One of the fantastic things about Lightroom is the way it can streamline a photographer’s workflow. Lightroom allows the creating of presets and applying them over a complete shoot, even applying those presets on import ( see my previous tutorial). These can save hours of boring, time consuming, repetitive post production that benefits neither the client or the photographer.
Recently I had to shoot a series of product shots for a client, each shot would be set up exactly the same and would require the same post processing. Now using presets I could shoot all of the images, import them into Lightroom and apply a preset to all of the images, but the finished images could not be reviewed until the shoot was complete. This might mean going back and reshooting which would be time consuming and expensive.
A better way would be to shoot tethered in Lightroom. For those that don’t know, shooting tethered is having your computer (and Lightroom) connected directly to your camera during the shoot. No more looking at the back of the camera and trying to figure out if the images are in focus, no more massive upload at the end of a shoot, and much less guesswork as to the look of the final image.
Most DLSR’s today have the ability to shoot tethered using a simple USB cable connected to both the camera and your computer. In my example I had my camera set up on a tripod directly above my studio setup and a USB cable connecting the camera to my laptop & Lightroom.
Setting up Lightroom for shooting tethered
First step to setting up a tethered shoot (after connecting the USB & switching on the camera) is to Start Tethered Capture as seen in the menu structure above. NB! I am using LR4 Beta in this example but the process is exactly the same in Lightroom 3.
Clicking the Start Tethered Capture menu brings up the setup box.
The details here will be very familiar to those used to importing into Lightroom.. You can set a shoot or Session Name, define how the filename will be created, set the location for the images to be uploaded. It is even possible to apply metadata and keywords as you would expect in the normal import procedure.
Once you have these set to your requirements and click OK, Lightroom will bring up the following box.
This is your control panel for shooting tethered. A couple of things to note before I explain what is shown above.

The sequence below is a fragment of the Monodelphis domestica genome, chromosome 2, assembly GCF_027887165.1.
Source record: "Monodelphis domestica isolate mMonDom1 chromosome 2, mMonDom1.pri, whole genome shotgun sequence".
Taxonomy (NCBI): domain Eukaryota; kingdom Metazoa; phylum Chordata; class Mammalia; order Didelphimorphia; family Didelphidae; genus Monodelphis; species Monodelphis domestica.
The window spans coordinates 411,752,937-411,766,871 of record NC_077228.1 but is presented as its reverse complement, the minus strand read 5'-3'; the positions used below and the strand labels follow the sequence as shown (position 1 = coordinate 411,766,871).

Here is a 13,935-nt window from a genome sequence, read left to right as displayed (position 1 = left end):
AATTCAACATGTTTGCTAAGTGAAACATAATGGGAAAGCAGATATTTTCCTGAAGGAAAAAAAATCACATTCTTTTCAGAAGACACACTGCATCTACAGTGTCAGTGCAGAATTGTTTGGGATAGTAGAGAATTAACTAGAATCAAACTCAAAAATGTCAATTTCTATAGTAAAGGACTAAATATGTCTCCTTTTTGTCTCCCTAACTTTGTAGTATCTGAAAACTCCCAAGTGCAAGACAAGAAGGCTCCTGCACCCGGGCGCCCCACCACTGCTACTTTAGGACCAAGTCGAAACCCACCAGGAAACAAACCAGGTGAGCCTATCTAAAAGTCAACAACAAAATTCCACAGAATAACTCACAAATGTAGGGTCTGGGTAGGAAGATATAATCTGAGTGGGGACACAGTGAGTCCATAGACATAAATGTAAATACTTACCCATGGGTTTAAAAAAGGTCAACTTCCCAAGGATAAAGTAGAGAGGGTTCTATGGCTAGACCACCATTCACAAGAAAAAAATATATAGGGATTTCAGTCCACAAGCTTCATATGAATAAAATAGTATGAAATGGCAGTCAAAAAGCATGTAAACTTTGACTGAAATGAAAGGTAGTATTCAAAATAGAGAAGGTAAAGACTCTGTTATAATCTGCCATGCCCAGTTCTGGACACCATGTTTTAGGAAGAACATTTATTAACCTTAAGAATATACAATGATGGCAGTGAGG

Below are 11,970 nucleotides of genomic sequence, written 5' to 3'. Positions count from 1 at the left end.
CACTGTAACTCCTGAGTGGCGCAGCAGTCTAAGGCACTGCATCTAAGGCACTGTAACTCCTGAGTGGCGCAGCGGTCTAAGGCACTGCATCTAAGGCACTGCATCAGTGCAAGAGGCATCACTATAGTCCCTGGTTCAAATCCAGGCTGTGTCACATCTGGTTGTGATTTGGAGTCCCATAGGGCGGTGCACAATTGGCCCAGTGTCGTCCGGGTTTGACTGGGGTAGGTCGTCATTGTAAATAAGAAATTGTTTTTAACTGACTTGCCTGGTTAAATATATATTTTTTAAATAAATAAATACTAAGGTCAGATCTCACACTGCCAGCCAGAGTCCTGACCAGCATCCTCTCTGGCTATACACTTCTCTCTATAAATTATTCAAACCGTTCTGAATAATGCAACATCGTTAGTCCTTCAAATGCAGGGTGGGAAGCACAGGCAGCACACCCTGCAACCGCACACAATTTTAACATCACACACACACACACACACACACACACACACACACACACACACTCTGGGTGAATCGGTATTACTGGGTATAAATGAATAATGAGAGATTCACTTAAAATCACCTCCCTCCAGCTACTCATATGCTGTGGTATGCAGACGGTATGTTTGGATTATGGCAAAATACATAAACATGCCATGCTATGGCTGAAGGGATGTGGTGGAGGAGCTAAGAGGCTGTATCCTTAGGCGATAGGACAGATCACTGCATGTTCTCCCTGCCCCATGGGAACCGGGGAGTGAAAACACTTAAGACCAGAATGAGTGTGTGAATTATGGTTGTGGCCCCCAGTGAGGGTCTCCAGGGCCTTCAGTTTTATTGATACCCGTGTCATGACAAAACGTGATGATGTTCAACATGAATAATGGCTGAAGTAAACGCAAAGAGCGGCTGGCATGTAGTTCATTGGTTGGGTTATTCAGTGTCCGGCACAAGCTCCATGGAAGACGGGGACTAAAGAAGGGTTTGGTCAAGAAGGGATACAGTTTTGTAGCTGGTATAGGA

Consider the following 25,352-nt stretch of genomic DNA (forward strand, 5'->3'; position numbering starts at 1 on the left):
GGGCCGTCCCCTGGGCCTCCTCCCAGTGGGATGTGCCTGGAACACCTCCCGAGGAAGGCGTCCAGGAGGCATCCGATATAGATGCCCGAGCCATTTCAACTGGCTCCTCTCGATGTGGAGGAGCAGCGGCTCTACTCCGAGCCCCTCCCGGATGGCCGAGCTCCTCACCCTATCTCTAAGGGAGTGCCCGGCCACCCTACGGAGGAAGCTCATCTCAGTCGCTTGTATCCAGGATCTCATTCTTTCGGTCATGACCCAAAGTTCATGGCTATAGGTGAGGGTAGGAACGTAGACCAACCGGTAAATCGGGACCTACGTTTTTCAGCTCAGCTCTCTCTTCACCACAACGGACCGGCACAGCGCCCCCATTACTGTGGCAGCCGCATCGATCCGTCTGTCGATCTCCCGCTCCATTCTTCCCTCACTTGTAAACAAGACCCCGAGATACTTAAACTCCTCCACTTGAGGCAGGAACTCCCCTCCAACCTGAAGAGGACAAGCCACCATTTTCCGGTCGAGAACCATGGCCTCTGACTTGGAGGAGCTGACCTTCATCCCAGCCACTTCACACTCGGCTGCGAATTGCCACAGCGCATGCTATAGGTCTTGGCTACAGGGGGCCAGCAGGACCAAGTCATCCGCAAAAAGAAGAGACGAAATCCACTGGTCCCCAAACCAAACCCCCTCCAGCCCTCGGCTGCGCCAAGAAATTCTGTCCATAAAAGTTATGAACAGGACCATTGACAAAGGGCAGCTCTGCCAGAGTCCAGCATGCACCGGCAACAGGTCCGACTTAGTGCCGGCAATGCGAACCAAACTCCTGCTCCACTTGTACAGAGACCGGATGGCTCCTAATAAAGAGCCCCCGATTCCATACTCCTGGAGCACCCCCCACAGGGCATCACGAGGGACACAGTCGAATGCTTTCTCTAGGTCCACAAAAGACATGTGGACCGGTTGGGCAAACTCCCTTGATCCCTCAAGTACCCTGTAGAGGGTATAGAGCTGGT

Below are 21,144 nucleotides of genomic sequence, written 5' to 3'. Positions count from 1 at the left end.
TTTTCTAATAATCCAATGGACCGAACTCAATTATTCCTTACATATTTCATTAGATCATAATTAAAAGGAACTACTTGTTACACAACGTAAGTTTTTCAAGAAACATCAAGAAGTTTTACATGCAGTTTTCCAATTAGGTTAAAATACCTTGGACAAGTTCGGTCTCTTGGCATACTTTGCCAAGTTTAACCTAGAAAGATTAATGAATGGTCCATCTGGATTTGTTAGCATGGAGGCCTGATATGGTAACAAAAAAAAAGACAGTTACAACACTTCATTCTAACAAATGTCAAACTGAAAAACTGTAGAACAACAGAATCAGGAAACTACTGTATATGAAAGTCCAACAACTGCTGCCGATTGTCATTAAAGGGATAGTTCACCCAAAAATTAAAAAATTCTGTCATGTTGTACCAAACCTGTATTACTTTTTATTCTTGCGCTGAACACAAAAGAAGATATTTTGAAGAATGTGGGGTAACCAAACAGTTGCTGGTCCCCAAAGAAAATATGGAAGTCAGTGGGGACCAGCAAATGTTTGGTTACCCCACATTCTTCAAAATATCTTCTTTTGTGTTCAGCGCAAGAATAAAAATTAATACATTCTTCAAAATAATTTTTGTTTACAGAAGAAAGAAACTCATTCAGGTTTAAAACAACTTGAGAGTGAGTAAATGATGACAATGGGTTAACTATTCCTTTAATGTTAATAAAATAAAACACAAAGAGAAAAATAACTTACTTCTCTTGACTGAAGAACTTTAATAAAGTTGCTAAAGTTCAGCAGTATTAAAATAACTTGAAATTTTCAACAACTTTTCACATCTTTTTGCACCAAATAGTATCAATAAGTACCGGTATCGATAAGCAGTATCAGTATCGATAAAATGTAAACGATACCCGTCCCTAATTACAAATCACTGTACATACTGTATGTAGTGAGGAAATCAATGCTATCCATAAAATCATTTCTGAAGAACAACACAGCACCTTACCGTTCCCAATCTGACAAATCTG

1) to hide or show this panel during a tethered shoot use the Cmd (or CTRL for PC) T
2) if Lightroom does not find your camera, check that the camera has not gone into sleep mode by half pressing the shutter
Anyway, hopefully at this point you will see something similar to the box above.. Most of information in the panel is for review only as you cannot change the shutter speed, ISO etc from this panel. That will require manual changes on the camera itself.
In this example my camera is set to 1/100s, f/16, 100 ISO and a white balance of Auto. I have also applied a preset which applied lens correction and a camera specific neutral calibration.
Now the fun bit, Press the button that the blue arrow points at.. your camera should fire a shot. I tend to review my images as they come in using the Loupe view (E) in Lightroom
Oops! something doesn’t look right here.. The image is way too dark, which is confirmed in the Histogram (see blue arrow). This is simply a case of finding the right settings for the first image.
I adjusted my camera settings to allow more light into the camera, I clicked the Shutter button on the tethered control panel to shoot an image. I can see the results look better both in the image and the histogram.
NB! you can still use the shutter button on the camera, but I prefer using the tethered panel as this does not introduce any shake to the camera body.
This image is still not how I want it to appear when finished.. we now need to apply our post production.
at this stage I hide the tethered panel using Cmd T ( or CTRL T for PC)
Moving into the Develop Module (D) I edit the image to blow out the background and to add texture and detail to the subject. At this stage, be aware that these changes will be applied to all of your coming shoot, so I would not recommend local adjustments.
Once you are happy with the edit..
.. create a new preset using the Add New Preset button in the left hand panel of the Develop Module.
I chose the settings to apply so that my edit AND the previous import settings are included (Lens Corrections/Calibration) and clicked Create.
Going back to the Loupe view (E) and pressing Cmd T (CTRL T on PC) to reveal the tethered panel..
With the panel now showing, I click on the Develop Settings and choose my new preset – Masks
Clicking the Shutter button on the panel fires another shot of my mask, Lightroom brings the images into the loupe view and applies the new preset.. this should look identical to my previous image including the post production.
At this point, it is a case of simply placing each mask in the studio and pressing the shutter button on the tethered panel. Each image will be shot, imported, preset applied and displayed in the loupe view on your Lightroom screen.
Using this method, you and the client can see a nearly instant edited image as the shoot progresses. Allowing you to correct any problems as you go. The image above, shows the shoots progression from the first underexposed image to the final ‘edited on import’ shots that are ready for the client.
I hope you have found this tutorial both helpful and understandable and as always please feel free to ask questions or comment below.
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